March 28, 2014






Scallop farm proposal catches ire of fishermen
by Lora Whelan


     A number of area fishermen expressed their strong opposition to a proposed scallop aquaculture farm that would be located in Cobscook Bay. A public scoping session held by the Department of Marine Resources (DMR) and David Sweenie of Bold Coast Scallop Farm LLC on the evening of March 25 drew about 20 fishermen and residents to the Perry Municipal Building to hear about the potential scallop farm in East Bay. The scoping session is a part of the DMR process of aquaculture site leasing and licensing. It was not an adjudicatory hearing, but rather allowed the public to learn about the proposed lease and have an informal discussion with Sweenie about his project.
     The proposed site would use 12 acres and be located off Redington Island, near Leach Point, Perry. Bold Coast Scallop Farm plans to raise scallops with projections of 150,000 to 200,000 scallops per year. The scallops would be raised in stacked plastic cages made for the purpose. Sweenie noted that he would also raise oysters "as a hedge." He would harvest three‑year scallops for the meat only. The oysters would be raised in bags and on the bottom. In addition Sweenie would apply for a license to collect scallop spat, most likely in the West Quoddy Head area.
     Sweenie told the group that he chose the site because of its previous history as a five‑acre scallop farm run by Tom Pottle a number of years ago. He had thought that because of its past aquaculture lease history, and what he suggested was a less productive ground for scallops, there would be less opposition to a new farm in the same area. However, DMR Policy Development Specialist Chris Vonderweidt, on hand to record comments and answer process questions, noted that the DMR "will look at it as a fresh site" and the application will "still have to go through all the steps." At the moment, he said, the DMR has a two‑year back‑log of applications. If Sweenie submits his application, the process will start, which includes a public hearing and the ability of some interested parties to sign on as intervenors. However, Vonderweidt said he was not comfortable discussing what the two‑year back‑log might mean for Sweenie's application timeline.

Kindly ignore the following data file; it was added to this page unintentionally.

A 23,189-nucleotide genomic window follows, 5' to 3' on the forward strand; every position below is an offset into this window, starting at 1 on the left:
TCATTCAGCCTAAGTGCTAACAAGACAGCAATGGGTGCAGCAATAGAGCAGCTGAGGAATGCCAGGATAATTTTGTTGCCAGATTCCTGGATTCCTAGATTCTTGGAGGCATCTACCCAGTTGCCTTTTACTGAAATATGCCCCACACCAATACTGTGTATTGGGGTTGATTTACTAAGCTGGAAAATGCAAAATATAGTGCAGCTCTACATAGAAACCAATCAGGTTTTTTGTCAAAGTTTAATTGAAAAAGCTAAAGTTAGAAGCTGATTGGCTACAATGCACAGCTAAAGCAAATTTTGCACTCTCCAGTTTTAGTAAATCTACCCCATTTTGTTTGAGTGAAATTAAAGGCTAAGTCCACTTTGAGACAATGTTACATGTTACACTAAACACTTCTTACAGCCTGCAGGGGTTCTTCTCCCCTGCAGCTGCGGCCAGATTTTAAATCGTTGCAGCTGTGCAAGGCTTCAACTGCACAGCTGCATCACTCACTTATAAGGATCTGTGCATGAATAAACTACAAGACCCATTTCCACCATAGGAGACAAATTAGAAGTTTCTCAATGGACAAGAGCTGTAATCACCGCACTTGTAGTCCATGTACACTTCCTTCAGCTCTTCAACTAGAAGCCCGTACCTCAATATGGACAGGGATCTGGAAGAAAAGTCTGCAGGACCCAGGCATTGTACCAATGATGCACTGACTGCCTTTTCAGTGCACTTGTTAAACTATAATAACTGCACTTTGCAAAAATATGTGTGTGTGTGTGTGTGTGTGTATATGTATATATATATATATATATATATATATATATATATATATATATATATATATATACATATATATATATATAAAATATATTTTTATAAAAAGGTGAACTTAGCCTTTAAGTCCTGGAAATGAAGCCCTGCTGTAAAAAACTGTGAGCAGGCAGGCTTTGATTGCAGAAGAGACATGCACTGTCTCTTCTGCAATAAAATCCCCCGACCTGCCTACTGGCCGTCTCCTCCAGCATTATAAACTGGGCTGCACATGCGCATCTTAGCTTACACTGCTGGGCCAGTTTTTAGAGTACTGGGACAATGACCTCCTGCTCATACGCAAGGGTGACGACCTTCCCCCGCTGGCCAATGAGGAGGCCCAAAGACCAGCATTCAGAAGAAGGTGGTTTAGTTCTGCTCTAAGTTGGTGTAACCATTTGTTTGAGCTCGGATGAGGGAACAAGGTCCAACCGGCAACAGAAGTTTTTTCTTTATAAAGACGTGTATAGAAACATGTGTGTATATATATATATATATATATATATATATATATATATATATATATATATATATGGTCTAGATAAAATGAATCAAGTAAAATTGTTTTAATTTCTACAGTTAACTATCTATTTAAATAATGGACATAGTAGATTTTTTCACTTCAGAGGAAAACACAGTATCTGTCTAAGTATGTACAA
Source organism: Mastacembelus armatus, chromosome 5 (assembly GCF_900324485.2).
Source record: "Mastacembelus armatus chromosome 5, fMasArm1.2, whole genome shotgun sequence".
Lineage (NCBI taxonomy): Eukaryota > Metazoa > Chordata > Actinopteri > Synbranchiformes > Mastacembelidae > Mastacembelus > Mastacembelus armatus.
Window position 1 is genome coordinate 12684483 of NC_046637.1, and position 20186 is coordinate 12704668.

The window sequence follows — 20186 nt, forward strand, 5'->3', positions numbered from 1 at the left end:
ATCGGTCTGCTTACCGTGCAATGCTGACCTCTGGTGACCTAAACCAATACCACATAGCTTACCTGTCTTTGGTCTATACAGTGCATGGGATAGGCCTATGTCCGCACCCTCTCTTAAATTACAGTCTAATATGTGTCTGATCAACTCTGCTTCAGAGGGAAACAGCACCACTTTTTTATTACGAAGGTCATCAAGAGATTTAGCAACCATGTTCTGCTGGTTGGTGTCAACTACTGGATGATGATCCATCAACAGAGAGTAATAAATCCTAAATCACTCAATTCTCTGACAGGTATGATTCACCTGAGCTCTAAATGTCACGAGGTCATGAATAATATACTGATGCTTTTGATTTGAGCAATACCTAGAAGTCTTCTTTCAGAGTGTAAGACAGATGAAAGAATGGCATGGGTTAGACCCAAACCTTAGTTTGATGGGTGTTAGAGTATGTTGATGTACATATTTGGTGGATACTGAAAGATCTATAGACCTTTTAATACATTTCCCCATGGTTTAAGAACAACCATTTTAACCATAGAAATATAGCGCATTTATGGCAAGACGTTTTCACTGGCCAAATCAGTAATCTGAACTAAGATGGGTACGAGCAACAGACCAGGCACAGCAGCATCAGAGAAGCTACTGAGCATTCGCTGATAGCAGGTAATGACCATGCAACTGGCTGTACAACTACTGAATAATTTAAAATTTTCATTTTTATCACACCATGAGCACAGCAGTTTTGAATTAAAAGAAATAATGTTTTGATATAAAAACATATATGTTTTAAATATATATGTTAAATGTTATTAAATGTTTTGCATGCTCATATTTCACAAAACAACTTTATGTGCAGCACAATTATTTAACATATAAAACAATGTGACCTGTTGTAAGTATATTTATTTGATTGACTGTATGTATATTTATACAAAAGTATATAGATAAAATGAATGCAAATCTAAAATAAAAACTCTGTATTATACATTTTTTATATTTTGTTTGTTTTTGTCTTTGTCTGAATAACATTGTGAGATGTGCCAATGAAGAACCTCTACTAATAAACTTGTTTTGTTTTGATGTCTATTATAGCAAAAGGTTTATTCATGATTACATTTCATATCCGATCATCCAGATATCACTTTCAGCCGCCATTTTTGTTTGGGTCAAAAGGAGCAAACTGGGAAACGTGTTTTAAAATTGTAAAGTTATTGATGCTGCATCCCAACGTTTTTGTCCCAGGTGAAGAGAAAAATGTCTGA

Seven fishermen present noted their strong opposition to the project. Eastport resident and fisherman Scott Emery said, "I disagree with this. Families depend on that bay. I can't go along with 12 acres." Stating what others also feared, he added that if the farm were successful more farms would apply for leases, thus adding to the already reduced acreage of allowable fishing areas. Others present noted the acreage lost to other aquaculture farms and tidal energy projects. The bay is "getting choked," said Pembroke fisherman Brian Moore. Vonderweidt explained that each application is evaluated independently on its own right.
     Fisherman Howard Calder was most vocal in his opposition to the farm's site, saying repeatedly that he had fished the bay for 30 years and was "going to fight for it." It wasn't personal, he explained, but rather Cobscook Bay is the "best wild scallop bay on the coast of Maine. Why would you want to take prime scallop bottom?" he asked, rather than drag it. Sweenie has been fishing for 30 years, has a dragger and has dragged the bay alongside many of the fishermen who were present at the meeting.
     To Calder's question, Sweenie replied that the year‑round opportunity of a scallop farm could offset the limited harvesting days of the wild scallop fishery. "Dragging is not guaranteed," he said. In addition aquaculture products such as scallops are not subject to size limits. If only the meat is harvested then many of the harvest problems associated with red tide contamination are also eliminated.
     Pembroke businessman Tim Sheehan was the lone voice in favor of the proposed farm, explaining that he could see the branding and marketing benefit of a year‑round Cobscook Bay scallop that could also help the wild scallop fishery. "If you can build a brand then you can command a price" that could stay consistently high, he suggested.
     A number of those present abstained from commenting for or against the farm proposal. Redington Island owner Charlie Earley said that he could see both sides of the issue. As an experiment to prove whether or not scallop aquaculture was a viable proposition he thought it might be worth "sacrificing some bottom."

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